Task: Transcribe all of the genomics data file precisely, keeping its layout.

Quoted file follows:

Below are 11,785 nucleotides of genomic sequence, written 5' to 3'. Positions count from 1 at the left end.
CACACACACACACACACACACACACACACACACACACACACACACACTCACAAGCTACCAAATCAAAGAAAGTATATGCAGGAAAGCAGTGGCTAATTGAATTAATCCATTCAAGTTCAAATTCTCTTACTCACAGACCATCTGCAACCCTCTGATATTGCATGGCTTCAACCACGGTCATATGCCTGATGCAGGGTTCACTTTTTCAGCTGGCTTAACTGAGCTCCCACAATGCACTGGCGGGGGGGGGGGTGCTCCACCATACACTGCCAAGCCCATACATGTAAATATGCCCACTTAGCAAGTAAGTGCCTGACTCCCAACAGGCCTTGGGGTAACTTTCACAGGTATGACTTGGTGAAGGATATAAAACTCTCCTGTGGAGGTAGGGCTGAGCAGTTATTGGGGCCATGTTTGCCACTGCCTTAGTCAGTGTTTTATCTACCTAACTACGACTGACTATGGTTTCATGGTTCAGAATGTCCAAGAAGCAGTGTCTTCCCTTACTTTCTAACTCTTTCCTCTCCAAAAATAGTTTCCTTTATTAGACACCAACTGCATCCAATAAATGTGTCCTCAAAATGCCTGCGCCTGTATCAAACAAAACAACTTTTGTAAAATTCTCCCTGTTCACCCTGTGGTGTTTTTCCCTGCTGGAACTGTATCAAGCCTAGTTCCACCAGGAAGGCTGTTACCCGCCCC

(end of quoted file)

Below are 11,785 nucleotides of genomic sequence, written 5' to 3'. Positions count from 1 at the left end.
CACACACACACACACACACACACACACACACACACACACACACACACTCACAAGCTACCAAATCAAAGAAAGTATATGCAGGAAAGCAGTGGCTAATTGAATTAATCCATTCAAGTTCAAATTCTCTTACTCACAGACCATCTGCAACCCTCTGATATTGCATGGCTTCAACCACGGTCATATGCCTGATGCAGGGTTCACTTTTTCAGCTGGCTTAACTGAGCTCCCACAATGCACTGGCGGGGGGGGGGGTGCTCCACCATACACTGCCAAGCCCATACATGTAAATATGCCCACTTAGCAAGTAAGTGCCTGACTCCCAACAGGCCTTGGGGTAACTTTCACAGGTATGACTTGGTGAAGGATATAAAACTCTCCTGTGGAGGTAGGGCTGAGCAGTTATTGGGGCCATGTTTGCCACTGCCTTAGTCAGTGTTTTATCTACCTAACTACGACTGACTATGGTTTCATGGTTCAGAATGTCCAAGAAGCAGTGTCTTCCCTTACTTTCTAACTCTTTCCTCTCCAAAAATAGTTTCCTTTATTAGACACCAACTGCATCCAATAAATGTGTCCTCAAAATGCCTGCGCCTGTATCAAACAAAACAACTTTTGTAAAATTCTCCCTGTTCACCCTGTGGTGTTTTTCCCTGCTGGAACTGTATCAAGCCTAGTTCCACCAGGAAGGCTGTTACCCGCCCC